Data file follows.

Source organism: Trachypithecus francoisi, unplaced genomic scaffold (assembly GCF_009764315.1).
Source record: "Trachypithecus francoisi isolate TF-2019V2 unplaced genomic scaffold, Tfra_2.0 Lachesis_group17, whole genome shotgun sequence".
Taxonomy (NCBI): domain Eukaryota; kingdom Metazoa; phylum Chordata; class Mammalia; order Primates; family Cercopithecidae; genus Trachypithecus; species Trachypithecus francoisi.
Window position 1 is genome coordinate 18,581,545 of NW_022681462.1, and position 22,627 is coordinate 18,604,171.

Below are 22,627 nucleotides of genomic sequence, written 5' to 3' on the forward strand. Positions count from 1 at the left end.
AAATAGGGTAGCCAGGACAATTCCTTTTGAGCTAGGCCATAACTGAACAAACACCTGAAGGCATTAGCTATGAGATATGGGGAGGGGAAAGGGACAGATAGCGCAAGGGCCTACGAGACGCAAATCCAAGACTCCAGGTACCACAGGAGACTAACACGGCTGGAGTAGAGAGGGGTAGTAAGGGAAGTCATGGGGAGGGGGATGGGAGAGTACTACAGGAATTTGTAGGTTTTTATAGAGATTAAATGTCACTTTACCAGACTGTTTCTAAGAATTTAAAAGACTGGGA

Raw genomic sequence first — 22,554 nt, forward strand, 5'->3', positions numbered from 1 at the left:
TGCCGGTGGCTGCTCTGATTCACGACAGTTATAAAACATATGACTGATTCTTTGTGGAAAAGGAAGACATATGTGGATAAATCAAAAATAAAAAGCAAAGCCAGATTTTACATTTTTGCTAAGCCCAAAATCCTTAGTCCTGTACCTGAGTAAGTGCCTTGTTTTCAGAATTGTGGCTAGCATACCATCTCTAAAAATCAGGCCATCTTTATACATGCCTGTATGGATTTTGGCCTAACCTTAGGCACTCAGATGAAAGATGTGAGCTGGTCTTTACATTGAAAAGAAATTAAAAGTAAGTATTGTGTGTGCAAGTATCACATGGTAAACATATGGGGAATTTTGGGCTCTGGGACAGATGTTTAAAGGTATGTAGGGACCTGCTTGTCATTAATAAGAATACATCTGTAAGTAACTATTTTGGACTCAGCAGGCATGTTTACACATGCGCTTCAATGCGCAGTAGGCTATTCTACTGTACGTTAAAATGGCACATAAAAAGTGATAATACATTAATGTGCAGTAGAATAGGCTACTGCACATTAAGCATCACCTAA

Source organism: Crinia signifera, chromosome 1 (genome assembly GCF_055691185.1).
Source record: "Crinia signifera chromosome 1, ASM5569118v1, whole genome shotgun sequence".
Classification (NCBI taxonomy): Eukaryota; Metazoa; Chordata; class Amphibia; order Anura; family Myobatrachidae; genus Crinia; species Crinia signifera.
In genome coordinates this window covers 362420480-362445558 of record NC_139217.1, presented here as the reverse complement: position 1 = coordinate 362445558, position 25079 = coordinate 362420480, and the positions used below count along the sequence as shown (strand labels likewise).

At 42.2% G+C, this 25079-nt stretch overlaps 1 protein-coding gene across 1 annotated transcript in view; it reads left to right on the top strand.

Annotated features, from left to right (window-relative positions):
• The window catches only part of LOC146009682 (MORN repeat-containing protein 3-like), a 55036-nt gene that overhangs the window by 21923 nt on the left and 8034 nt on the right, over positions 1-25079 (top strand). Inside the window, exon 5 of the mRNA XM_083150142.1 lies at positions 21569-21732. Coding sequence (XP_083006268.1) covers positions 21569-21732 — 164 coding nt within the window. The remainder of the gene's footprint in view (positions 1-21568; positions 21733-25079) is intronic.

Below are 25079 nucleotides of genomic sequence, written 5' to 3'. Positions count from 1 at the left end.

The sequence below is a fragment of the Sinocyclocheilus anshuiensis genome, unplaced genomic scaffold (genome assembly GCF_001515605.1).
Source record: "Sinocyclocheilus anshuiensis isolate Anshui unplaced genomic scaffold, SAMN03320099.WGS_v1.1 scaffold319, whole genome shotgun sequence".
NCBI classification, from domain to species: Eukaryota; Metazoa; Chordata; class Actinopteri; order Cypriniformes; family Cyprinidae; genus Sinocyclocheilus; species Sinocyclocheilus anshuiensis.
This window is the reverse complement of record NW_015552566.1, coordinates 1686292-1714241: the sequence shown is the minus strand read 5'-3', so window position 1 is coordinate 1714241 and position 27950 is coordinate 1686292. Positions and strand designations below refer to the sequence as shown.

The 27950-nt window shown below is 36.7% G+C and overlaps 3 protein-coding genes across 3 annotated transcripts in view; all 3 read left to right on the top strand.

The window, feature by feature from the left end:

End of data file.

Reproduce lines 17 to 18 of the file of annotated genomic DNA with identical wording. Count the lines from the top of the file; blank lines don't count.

The sequence below is a fragment of the Sinocyclocheilus anshuiensis genome, unplaced genomic scaffold (genome assembly GCF_001515605.1).
Source record: "Sinocyclocheilus anshuiensis isolate Anshui unplaced genomic scaffold, SAMN03320099.WGS_v1.1 scaffold319, whole genome shotgun sequence".